tension in 'The Yellow Wallpaper' is when the woman is trying to find out who is trapped as it is scary and builds a lot of tension by the language that the writer uses and the way that the writer rushes through what is happening (and sometimes changes the subject to say something totally irrelevant) as if there is no time to stop and take a breath. For example, she says 'to jump out the window would be admirable exercise, but the bars are too strong to even try. Besides I wouldn't do it. Of course not', in that quote although there is sufficient punctuation it seems as though the narrator says it really fast and says it all in one breath in short, sharp sentences. In 'The Black Cat' Poe is purposely ambiguous to build tension. He often says one thing that could mean something else. One example of this is at the beginning of the story, he says 'my wife... made frequent allusion to the ancient popular notion, which regarded black cats as witches in disguise' he then dismisses it by saying 'not that she was ever serious upon his point and I mention the matter at all for no better reason than that it happens, just now to be remembered'. ...read more.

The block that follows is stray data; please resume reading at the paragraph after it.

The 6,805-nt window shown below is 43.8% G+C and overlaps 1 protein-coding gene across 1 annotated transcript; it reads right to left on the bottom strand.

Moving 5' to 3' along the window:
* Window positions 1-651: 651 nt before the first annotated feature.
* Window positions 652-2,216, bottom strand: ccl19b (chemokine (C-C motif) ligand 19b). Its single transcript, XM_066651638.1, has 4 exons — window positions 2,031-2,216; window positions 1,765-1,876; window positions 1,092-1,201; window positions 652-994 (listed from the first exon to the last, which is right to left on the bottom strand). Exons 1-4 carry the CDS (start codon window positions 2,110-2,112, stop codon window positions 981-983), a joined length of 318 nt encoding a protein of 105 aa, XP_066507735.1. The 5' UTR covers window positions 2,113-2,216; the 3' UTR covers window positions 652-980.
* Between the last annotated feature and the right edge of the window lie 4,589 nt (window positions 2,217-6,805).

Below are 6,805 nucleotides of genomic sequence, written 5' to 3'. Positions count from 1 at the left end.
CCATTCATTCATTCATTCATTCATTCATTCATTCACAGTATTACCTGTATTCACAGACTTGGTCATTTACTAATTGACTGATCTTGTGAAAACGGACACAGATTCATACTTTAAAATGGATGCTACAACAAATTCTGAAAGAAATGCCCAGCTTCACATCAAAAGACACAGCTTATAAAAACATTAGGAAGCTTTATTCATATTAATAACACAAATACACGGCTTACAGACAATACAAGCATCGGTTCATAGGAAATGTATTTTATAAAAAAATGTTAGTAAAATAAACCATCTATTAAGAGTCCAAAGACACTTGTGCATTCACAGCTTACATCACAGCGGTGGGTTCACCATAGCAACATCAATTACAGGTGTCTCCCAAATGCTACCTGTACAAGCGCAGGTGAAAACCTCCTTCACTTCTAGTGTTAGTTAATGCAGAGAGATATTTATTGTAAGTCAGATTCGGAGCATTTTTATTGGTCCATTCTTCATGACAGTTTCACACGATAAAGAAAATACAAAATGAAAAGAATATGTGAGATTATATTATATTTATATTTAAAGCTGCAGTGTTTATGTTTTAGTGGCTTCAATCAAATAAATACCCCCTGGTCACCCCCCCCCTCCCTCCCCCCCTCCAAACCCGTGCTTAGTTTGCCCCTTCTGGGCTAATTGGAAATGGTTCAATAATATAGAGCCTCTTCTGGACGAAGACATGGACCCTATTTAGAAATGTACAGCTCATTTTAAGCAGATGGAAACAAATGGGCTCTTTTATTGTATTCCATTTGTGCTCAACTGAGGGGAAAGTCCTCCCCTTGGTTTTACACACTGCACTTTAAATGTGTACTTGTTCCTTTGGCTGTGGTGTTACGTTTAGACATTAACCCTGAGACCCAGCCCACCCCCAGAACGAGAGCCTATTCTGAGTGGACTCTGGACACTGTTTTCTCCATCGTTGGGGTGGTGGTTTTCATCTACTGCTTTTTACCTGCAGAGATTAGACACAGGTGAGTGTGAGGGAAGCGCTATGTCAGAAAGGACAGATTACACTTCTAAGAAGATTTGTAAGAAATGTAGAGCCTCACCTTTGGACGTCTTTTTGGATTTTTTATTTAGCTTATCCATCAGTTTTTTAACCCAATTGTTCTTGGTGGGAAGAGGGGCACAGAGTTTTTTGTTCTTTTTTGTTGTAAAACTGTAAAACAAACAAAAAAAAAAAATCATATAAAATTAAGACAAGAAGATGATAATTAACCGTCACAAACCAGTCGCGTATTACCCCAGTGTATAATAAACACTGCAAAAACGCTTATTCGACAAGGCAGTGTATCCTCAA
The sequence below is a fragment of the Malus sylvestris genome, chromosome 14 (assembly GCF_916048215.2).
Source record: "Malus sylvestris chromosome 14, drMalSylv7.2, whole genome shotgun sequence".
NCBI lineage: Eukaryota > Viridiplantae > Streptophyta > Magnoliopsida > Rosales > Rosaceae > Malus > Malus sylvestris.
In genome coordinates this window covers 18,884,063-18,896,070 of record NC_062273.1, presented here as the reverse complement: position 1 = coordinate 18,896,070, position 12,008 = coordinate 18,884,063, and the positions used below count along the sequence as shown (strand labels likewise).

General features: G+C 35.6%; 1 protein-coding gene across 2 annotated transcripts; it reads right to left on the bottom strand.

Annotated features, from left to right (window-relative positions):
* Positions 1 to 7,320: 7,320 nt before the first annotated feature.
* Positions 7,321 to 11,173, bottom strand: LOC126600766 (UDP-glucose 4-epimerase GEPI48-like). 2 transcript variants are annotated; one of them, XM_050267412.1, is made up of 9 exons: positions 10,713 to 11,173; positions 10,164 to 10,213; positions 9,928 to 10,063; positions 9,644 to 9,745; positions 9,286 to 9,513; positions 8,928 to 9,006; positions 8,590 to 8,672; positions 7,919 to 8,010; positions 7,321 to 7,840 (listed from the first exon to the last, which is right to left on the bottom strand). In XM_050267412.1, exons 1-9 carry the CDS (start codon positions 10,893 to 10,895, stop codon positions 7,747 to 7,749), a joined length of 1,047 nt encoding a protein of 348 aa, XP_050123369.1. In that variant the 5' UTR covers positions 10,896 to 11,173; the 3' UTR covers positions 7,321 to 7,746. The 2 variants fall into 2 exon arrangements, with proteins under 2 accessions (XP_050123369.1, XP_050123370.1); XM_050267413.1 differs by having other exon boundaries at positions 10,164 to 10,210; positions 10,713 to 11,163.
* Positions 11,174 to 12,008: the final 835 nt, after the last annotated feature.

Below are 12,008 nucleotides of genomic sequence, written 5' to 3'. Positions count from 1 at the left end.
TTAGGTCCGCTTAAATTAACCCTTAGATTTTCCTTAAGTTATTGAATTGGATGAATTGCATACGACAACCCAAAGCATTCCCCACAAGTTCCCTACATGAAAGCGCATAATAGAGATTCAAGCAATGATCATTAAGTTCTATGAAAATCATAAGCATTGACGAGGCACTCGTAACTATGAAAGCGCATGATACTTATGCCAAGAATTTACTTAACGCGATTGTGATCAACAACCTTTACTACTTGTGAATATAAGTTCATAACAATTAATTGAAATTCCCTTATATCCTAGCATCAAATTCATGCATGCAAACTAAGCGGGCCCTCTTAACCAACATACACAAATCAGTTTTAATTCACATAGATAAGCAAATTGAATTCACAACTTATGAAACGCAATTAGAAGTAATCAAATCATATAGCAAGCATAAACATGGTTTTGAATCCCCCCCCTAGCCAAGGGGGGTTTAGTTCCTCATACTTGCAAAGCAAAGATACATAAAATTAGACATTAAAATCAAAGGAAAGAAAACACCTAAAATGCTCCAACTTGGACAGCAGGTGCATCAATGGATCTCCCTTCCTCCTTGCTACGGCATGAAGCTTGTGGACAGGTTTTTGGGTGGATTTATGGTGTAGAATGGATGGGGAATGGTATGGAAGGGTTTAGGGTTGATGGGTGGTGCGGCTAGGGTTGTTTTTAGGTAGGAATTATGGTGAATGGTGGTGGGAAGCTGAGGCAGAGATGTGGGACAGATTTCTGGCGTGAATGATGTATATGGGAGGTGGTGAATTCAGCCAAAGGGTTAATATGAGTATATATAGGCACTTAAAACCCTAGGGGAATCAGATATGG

The above preview is unformatted text

This student written piece of work is one of many that can be found in our GCSE H.G. Wells section.

Found what you're looking for?

  • Start learning 29% faster today
  • 150,000+ documents available
  • Just £6.99 a month

Not the one? Search for your essay title...
  • Join over 1.2 million students every month
  • Accelerate your learning by 29%
  • Unlimited access from just £6.99 per month

See related essaysSee related essays

Related GCSE H.G. Wells essays

  1. The Red Room and The Monkey's Paw(Compare and Contrast)